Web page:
(The Dominion Post) -- International tax avoidance has a perplexing label: Beps. It might sound innocuous but Beps – or base erosion and profit-shifting – is fraudulent, harmful, and quasi-criminal. The New Zealand Taxation (Neutralising Base Erosion and Profit Shifting) Act, enacted in June this year, is an attempt to do something about this tax abuse.
At present, it is possible for companies operating across borders to use a myriad of accounting and legal tricks, basically smoke and mirrors, to avoid paying their due tax. These strategies go under the general guise of "profit shifting".
A widely used tactic is to shift tax obligations from one jurisdiction (where tax is owed), into low or zero-tax states, otherwise known as tax havens. Such profit-shifting is estimated to cost New Zealand billions of dollars; worldwide it's trillions. Profit-shifting erodes a country's tax base and reduces the revenue needed to provide quality public services such as healthcare and schools, not to mention longer-term goals such as tackling poverty and inequality.
Getting this law enacted was doubtless challenging, so can we now just relax?
Unfortunately, no. The new law will make only a modest difference to the ability of multinationals to avoid paying tax. The act simply doesn't address the root causes that enable tax minimisation. Instead, new accounting ingenuity will enable more creative forms of tax avoidance (that's the polite term – others would say tax abuse or even fraud).
To make real progress, we need much more collaborative action by both the international community and individual countries. An important step that would limit the role of tax havens would require every country to impose at least a specified minimum rate of taxation for corporations and trusts (instead of allowing zero tax as at present).
We also need to ensure that corporations are taxed across the business as a whole. Current law allows multinationals to structure themselves as individual business units in different countries, and then to transfer tax obligations between these units so as to take advantage of favourable tax rates and legal arrangements in different countries. This approach enables multinationals to juggle money around so that their tax obligations magically disappear.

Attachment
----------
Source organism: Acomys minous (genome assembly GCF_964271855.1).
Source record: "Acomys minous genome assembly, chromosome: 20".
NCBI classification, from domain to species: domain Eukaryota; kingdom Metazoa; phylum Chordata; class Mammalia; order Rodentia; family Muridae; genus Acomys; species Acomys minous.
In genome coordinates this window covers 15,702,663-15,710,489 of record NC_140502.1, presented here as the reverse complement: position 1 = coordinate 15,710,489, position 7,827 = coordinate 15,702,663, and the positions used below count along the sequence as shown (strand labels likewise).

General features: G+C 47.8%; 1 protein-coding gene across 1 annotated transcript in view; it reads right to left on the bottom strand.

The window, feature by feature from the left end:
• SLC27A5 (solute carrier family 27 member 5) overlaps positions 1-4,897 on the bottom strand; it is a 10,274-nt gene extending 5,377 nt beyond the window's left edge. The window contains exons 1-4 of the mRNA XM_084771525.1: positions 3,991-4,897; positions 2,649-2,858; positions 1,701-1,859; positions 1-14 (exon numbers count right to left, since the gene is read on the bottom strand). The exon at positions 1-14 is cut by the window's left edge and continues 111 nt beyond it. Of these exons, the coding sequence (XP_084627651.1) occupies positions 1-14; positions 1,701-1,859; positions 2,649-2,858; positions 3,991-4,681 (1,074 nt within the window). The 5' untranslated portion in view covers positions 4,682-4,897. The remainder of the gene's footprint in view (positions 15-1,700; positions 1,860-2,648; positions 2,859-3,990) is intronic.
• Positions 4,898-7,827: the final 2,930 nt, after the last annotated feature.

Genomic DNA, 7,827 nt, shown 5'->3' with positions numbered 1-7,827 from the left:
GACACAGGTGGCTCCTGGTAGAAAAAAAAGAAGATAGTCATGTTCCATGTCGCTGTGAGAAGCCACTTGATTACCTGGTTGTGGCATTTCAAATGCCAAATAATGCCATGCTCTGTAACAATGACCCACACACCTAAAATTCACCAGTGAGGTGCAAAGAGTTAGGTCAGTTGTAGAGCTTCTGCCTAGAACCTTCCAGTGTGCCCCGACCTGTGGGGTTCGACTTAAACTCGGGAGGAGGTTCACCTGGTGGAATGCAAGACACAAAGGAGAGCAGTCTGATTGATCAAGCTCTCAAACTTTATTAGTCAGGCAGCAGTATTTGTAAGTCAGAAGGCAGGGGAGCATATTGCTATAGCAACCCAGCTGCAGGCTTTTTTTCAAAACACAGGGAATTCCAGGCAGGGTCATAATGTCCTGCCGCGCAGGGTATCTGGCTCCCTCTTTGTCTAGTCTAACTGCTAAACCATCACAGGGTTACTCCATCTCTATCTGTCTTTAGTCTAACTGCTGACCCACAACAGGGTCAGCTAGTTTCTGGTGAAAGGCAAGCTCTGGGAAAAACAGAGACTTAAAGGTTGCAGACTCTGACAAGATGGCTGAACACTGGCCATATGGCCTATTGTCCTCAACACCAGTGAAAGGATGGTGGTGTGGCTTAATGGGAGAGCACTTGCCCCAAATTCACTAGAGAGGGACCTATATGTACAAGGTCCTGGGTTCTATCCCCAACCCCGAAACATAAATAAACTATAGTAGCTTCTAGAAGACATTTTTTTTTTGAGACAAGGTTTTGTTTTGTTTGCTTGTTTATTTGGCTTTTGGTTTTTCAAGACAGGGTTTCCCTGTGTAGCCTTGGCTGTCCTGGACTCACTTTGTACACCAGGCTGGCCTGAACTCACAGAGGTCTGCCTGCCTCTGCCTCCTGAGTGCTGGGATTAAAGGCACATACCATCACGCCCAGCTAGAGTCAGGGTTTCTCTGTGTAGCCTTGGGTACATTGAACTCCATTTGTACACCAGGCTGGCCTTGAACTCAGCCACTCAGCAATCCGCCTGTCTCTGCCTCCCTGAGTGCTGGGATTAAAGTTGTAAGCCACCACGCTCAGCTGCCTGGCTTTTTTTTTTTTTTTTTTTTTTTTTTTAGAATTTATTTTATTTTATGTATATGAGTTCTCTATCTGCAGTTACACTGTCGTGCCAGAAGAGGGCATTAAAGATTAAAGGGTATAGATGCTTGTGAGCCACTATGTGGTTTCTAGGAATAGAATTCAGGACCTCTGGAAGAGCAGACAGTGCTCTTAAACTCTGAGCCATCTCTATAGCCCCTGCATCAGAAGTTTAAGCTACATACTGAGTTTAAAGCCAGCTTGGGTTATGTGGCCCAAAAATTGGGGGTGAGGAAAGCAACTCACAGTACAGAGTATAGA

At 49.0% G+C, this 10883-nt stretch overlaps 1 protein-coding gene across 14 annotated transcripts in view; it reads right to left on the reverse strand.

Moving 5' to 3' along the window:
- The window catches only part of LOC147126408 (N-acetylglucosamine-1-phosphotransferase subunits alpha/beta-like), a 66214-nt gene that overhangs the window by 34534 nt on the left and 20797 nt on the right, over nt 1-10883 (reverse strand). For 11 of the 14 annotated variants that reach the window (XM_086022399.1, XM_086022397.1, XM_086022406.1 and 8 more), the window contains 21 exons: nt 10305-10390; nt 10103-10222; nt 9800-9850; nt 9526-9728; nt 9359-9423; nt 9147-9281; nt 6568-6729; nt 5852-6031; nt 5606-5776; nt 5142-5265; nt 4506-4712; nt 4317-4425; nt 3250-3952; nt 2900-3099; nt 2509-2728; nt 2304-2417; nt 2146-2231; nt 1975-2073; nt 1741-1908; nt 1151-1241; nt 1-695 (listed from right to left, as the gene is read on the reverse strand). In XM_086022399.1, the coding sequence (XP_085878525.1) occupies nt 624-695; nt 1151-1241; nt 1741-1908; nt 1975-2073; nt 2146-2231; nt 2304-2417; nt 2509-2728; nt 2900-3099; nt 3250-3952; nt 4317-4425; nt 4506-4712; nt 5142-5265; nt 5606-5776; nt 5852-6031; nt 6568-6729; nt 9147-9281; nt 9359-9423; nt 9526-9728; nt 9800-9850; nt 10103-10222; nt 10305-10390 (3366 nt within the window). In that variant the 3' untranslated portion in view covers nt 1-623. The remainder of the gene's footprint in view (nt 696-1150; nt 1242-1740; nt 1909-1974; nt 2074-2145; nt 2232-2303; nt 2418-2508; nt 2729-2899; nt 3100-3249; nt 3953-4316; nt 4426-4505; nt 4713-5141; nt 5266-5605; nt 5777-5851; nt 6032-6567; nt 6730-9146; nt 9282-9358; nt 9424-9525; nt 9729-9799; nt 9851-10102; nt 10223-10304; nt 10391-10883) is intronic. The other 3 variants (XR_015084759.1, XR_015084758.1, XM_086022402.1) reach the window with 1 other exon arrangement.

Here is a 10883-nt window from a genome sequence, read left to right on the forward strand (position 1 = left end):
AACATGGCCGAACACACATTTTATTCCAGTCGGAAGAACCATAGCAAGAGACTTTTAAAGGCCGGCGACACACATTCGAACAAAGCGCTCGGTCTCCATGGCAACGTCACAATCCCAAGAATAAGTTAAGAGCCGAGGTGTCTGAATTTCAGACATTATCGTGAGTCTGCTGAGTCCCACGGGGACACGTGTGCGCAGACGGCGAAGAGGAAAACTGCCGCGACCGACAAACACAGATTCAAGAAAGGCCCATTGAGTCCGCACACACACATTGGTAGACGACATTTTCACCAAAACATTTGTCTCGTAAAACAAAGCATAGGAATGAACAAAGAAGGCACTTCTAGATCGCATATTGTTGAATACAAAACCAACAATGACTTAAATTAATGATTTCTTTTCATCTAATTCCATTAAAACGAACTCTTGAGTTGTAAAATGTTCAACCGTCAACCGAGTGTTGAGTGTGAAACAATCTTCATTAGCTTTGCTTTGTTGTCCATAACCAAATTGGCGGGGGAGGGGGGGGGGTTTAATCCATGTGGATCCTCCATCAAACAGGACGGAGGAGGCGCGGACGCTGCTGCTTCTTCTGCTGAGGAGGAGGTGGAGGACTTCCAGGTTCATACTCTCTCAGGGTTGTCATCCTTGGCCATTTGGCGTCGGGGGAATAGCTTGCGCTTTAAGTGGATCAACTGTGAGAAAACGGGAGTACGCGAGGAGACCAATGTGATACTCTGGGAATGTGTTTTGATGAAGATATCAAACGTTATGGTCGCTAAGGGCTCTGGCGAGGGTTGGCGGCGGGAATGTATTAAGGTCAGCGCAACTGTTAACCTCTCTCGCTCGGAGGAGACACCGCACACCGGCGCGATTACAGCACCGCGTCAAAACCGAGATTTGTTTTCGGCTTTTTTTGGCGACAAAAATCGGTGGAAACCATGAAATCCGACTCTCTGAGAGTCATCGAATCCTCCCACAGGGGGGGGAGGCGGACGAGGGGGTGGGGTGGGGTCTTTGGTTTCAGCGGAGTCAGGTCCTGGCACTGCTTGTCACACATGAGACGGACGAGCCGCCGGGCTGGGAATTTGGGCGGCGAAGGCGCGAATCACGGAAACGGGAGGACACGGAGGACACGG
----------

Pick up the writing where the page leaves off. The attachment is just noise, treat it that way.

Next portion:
A level playing field with harmonised rules would ensure companies can't take advantages of different rules in different countries. Some degree of international oversight of international tax law, for example by the United Nations, would be extremely useful. Effective enforcement is essential, with significant criminal penalties commensurate with the damage wrought by criminal behaviour. Maximum transparency with full public access to information is an essential prerequisite for an informed and effective voice.
New Zealand is ideally placed to be at the global forefront of combating tax avoidance. We could act now by removing non-transparency and other tax haven-like features from our companies and trust law (and proudly announce this). We could also actively assist other South Pacific nations to do the same and then take these achievements to the world while pushing for multilateral action on all tax avoidance in other countries.
Issues about the fairness and justice of our tax system also arise at the domestic level, and are a focus of the Government's current Tax Working Group review. Changes are needed to enhance fairness, transparency, and the common good through a system that requires less tax from those who are least able to pay.
Our taxation system should focus on wealth as well as income. Changes should also help ensure that taxation compensates for "externalities", such as environmental degradation – a topic important for all of us. At present the tabs for environmental, social and health harms are generally picked up by the taxpayer, not the company shareholder.
Tax is fundamental to how society operates, and to the wellbeing of its citizens. A collective voice is needed for advocacy and action. Until now, however, no New Zealand group has existed specifically to provide a voice for tax justice.
Hence the formation of the Tax Justice Network for Aotearoa New Zealand, a partner of the international Tax Justice Network. It will be launched at the Fabian Society in Wellington on Monday.
* Louise Delany, senior lecturer at Otago University, Wellington, and Gerv Lawrie are spokespersons for the newly formed Tax Justice Network for Aotearoa New Zealand.
- The Dominion Post